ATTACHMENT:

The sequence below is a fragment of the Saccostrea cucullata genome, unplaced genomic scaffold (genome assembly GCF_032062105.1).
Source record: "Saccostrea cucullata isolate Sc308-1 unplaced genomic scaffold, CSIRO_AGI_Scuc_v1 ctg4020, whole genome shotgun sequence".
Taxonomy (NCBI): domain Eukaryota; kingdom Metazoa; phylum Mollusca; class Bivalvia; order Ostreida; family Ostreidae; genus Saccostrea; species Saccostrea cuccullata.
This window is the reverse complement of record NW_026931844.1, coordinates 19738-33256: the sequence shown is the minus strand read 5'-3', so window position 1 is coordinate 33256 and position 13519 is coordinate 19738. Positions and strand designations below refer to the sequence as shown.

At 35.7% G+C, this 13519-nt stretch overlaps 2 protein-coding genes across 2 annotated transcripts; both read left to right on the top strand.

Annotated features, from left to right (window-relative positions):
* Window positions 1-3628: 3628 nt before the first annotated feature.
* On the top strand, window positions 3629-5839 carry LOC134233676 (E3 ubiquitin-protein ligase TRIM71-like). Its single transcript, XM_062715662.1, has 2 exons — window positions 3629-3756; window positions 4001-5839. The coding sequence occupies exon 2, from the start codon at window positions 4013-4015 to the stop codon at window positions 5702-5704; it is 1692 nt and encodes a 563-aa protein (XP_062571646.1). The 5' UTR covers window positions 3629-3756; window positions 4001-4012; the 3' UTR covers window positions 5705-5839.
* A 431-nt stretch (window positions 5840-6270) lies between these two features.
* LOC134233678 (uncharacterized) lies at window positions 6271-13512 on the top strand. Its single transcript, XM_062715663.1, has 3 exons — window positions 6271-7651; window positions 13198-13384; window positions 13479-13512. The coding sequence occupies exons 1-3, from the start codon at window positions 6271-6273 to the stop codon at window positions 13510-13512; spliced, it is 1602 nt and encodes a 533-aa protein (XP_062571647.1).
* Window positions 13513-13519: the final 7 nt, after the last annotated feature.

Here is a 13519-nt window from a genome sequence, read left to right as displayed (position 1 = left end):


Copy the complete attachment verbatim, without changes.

The sequence below is a fragment of the Saccostrea cucullata genome, unplaced genomic scaffold (genome assembly GCF_032062105.1).
Source record: "Saccostrea cucullata isolate Sc308-1 unplaced genomic scaffold, CSIRO_AGI_Scuc_v1 ctg4020, whole genome shotgun sequence".
Taxonomy (NCBI): domain Eukaryota; kingdom Metazoa; phylum Mollusca; class Bivalvia; order Ostreida; family Ostreidae; genus Saccostrea; species Saccostrea cuccullata.
This window is the reverse complement of record NW_026931844.1, coordinates 19738-33256: the sequence shown is the minus strand read 5'-3', so window position 1 is coordinate 33256 and position 13519 is coordinate 19738. Positions and strand designations below refer to the sequence as shown.

At 35.7% G+C, this 13519-nt stretch overlaps 2 protein-coding genes across 2 annotated transcripts; both read left to right on the top strand.

Annotated features, from left to right (window-relative positions):
* Window positions 1-3628: 3628 nt before the first annotated feature.
* On the top strand, window positions 3629-5839 carry LOC134233676 (E3 ubiquitin-protein ligase TRIM71-like). Its single transcript, XM_062715662.1, has 2 exons — window positions 3629-3756; window positions 4001-5839. The coding sequence occupies exon 2, from the start codon at window positions 4013-4015 to the stop codon at window positions 5702-5704; it is 1692 nt and encodes a 563-aa protein (XP_062571646.1). The 5' UTR covers window positions 3629-3756; window positions 4001-4012; the 3' UTR covers window positions 5705-5839.
* A 431-nt stretch (window positions 5840-6270) lies between these two features.
* LOC134233678 (uncharacterized) lies at window positions 6271-13512 on the top strand. Its single transcript, XM_062715663.1, has 3 exons — window positions 6271-7651; window positions 13198-13384; window positions 13479-13512. The coding sequence occupies exons 1-3, from the start codon at window positions 6271-6273 to the stop codon at window positions 13510-13512; spliced, it is 1602 nt and encodes a 533-aa protein (XP_062571647.1).
* Window positions 13513-13519: the final 7 nt, after the last annotated feature.

Here is a 13519-nt window from a genome sequence, read left to right as displayed (position 1 = left end):